Tuesday, May 20, 2008

Part II: Pictorial motifs from The needles excellency

Lest you think I have forgotten you, Reader--well, I have not. The needles excellency doesn't contain many pictorial motifs that would be knit-daptable, so, um, these are kind of weird.

The birds are kind of cute. The flowers on the right scream "Feed me, Seymour!" to me and also look vaguely dirty.
And on the off chance you have some Renaissance Faire hunters on ye knite liste:
Why that, um, hunting dog (?) on the left has a pelican beak, I do not know. Maybe it is really a jackalope. Oh, wait, no, I guess it's a hare looking backwards at a hunting dog that is roughly the size of a man. I know people were shorter back then, but that's a little ridiculous.

One more part to go in this scintillating series!1!!one!!1

Thursday, May 15, 2008

Part I: Decorative motifs from The needles excellency (1631)

I finished a dreadful paper earlier this week about Renaissance needlework, and through the course of my research, I found a very popular needlework tract called The needles excellency*. Published by John Taylor in 1631, The needles excellency (download here) is a pattern book, designed--so Susan Frye, Jones & Stallybrass, etc. say--for women of the lower gentry who wanted to emulate the needlework of their social betters, who could afford to hire professional embroiderers to draw them any design they wanted. By the seventeenth century, you could, apparently, get the designs drawn (printed?) on the cloth for you at the printer's**. The book begins with a moderately hilarious poem about how great needlework is ("Hey, it's pretty useful, and it keeps the ladies from talking too much") and five sonnets about famous (dead) needleworkers: Catharine of Aragon, Mary Tudor, Elizabeth, Mary Sidney, and someone named Elizabeth Dormer, who I've never heard of***.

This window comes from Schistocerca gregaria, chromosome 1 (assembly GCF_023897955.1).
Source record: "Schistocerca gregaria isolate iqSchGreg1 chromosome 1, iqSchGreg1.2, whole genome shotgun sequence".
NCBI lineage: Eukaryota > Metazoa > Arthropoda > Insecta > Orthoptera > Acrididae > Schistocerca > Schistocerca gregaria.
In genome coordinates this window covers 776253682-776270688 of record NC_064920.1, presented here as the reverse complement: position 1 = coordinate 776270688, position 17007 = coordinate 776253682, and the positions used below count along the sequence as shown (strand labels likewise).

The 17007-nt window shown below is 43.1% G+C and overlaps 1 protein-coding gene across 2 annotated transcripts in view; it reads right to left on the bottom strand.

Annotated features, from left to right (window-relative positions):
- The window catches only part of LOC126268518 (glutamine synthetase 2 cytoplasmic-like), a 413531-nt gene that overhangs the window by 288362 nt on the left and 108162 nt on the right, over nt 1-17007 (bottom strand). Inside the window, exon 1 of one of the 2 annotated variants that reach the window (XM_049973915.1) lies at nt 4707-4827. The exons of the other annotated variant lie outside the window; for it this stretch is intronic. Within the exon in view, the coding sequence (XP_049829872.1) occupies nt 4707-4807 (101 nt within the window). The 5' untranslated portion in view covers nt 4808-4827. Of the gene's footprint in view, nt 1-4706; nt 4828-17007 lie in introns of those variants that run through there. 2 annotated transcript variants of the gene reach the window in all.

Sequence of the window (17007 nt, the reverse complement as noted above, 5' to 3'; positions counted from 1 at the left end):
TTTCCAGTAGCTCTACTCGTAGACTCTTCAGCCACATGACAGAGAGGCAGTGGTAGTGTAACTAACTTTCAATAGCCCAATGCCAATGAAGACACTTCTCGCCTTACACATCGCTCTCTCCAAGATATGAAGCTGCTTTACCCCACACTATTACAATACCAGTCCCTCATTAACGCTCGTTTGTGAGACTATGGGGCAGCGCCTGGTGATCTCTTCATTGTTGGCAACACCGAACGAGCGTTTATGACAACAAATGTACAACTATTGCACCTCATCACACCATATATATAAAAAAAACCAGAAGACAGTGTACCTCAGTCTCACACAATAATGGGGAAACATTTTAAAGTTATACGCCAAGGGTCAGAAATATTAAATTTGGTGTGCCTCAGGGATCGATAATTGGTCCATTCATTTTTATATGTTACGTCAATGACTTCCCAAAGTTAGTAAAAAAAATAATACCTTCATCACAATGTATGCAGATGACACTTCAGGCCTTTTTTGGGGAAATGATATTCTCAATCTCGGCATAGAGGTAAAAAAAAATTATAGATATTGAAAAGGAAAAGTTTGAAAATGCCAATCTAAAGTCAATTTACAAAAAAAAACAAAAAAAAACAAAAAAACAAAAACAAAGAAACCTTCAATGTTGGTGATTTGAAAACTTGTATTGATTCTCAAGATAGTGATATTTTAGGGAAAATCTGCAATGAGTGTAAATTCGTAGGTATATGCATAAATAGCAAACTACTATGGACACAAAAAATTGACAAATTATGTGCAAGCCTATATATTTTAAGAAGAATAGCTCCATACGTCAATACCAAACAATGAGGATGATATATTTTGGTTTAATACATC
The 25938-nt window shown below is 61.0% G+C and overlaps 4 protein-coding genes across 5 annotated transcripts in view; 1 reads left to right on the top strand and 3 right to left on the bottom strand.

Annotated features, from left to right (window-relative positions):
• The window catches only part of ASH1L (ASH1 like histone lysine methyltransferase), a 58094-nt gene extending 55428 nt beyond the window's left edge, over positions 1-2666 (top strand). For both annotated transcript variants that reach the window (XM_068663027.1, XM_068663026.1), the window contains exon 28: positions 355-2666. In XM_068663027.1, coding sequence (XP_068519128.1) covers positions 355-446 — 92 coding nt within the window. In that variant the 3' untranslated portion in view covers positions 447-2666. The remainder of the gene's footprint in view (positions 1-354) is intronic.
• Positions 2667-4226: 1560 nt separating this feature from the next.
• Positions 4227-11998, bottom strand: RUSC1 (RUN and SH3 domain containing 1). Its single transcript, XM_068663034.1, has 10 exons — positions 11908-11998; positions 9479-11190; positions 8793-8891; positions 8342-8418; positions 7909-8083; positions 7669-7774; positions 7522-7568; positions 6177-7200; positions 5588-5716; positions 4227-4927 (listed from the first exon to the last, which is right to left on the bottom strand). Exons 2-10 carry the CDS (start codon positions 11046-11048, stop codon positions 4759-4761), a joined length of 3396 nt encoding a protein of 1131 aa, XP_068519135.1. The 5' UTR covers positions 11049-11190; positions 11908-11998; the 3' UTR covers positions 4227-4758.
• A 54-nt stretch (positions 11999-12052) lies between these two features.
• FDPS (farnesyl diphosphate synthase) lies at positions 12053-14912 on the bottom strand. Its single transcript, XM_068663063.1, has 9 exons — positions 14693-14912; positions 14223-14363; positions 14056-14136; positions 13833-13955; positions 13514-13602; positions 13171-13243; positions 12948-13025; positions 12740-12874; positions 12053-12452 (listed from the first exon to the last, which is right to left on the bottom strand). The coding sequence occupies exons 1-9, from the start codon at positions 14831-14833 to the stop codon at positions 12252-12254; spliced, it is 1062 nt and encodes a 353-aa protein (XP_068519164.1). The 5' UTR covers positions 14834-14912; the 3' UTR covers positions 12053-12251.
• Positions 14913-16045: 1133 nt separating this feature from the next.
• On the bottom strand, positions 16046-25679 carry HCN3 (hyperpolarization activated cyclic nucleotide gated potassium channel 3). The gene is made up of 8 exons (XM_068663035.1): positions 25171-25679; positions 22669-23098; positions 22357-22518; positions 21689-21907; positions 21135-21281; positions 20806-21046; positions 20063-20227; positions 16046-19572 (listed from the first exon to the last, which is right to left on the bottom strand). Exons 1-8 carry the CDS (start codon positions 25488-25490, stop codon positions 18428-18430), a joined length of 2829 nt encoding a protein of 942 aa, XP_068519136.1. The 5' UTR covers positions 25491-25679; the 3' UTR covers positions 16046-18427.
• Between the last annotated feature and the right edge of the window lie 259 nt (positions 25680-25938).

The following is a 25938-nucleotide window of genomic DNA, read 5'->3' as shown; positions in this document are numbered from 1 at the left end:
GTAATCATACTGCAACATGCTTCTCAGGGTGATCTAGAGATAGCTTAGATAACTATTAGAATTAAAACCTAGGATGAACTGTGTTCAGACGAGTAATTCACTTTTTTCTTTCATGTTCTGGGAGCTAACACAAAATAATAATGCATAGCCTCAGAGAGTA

More to the point, though, the motifs themselves are pretty nifty, and I think some of them could be easily adapted to colorwork projects for knitting. In this post, I've linked to some of the decorative designs that I liked best; in subsequent posts, I'll link to some less abstract motifs. The top image has my two favorites: the designs are bold and crisp and would lend themselves to multiple-color fair isle really well. (Click on the images for a much, much larger view.)

*This being the seventeenth century, a time of verbose and specific book titles, the full title is The needles excellency a new booke wherin are diuers admirable workes wrought with the needle. Newly inuented and cut in copper for the pleasure and profit of the industrious.
**I think I'm citing Frye here.
***It's a bit of a motley crew--the women are clearly invoked for their celebrity, but why these particular women, I don't know. The sonnets make much of the former three as a line of queens. Elizabeth was sort of widely known to have abandoned her needlework when she assumed the throne. The most famous needleworker, at least in the late sixteenth century, was probably Mary Stuart, that notorious Catholic thorn in Elizabeth's side.